Are you one of those who asserts that counting in tens is far more ‘rational’ than measuring things with a king’s arm?

      • “why must England…”

        Please don’t put words into my mouth – I never said MUST – I am simply wishing to promote a debate – a debate which has never been held since, as I said, 55 million people under one centralised govt does not augur well for efficient and transparent governance. Imagine the uproar if Obama were to suggest the USA have only 6 states of 55 million each..! Not saying the USA system is the ideal. but its better than what we have.

        “in defiance of the clear will…” Tallk about being disingenuous..! You cannot say that it is the “clear will” when the issue has NEVER been discussed, excepting the very half-hearted “proposal” for the NE to have its own assembly. And why only them?

        5 million is not an “odd co-incidence” – its happens to approximate the population of the old Saxon kingdoms and other traditional regions to which most Englishmen in their heart of hearts still feel loyalty to and an affinity for…viz…

        Yorkshire (very strong identity, why they even have their own tea..!)
        West Mercia (West Midlands)
        East Mercia (East Midlands)
        East Anglia (approx 3 million or about the same as Wales)
        South East (as yet un-named, but perhaps “Home Counties”?)
        London (obviously an exception to the 5 million “rule”)

        “‘PR’, which is demonstrably undemocratic to anyone with more than half a brain?”

        Its obvious why FPTP is undemocratic – it effectively means that people who live in marginal constituencies have about 100x the voting strength of those who live in “safe” constituencies. Can you imagine the squeals of righteous indignation if someone were to propose that some people (e.g., whole brains like you) get 100 votes and half-brains only 1…!! Well thats the system we’ve got except it tends to be the half-brains who have the 100 votes. (myself excepted since I refuse to vote in this farcical system)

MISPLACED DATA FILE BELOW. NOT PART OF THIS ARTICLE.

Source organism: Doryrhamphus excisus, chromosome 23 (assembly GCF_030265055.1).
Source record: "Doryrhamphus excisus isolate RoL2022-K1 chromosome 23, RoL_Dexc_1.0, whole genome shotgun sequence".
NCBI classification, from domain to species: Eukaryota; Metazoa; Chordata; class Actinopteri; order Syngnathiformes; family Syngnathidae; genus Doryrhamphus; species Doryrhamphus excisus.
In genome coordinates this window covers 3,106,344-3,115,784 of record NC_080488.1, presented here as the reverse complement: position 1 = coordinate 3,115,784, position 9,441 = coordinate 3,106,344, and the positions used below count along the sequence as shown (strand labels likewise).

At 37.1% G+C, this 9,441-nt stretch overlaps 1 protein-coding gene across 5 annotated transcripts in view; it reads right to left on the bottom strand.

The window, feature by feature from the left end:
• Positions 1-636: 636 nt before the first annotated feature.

Anyway since I only have a “half-brain” I shall leave it to a whole brain like YOU to explain why PR is “demonstrably undemocratic”?

        BTW – “Gruff by name, gruff by nature” would be an appropriate by-line for you.


  3. David Brown says:

    preparing for civil war or Greece still economic collapse here is a very sinister legislation being put through now and avaliable for missuse by which every anti- English party holds the balance of power, http://www.john-maloney.blogspot.com./2015/02/warmonger.html

  4. jazz606 says:

    Upon Regionalisation England as a political entity would cease to exist, which of course is the whole point of it.
    Regionalisation should only be under the aegis of an English Parliament. Regionalisation prior to the formation of such a parliament would be disastrous for all Englishmen be they from Yorkshire, Cornwall, Northumberland, Essex or anywhere else.

Leave a Reply

Fill in your details below or click an icon to log in:

WordPress.com Logo

You are commenting using your WordPress.com account. Log Out /  Change )

Twitter picture

You are commenting using your Twitter account. Log Out /  Change )

Facebook photo

You are commenting using your Facebook account. Log Out /  Change )

Connecting to %s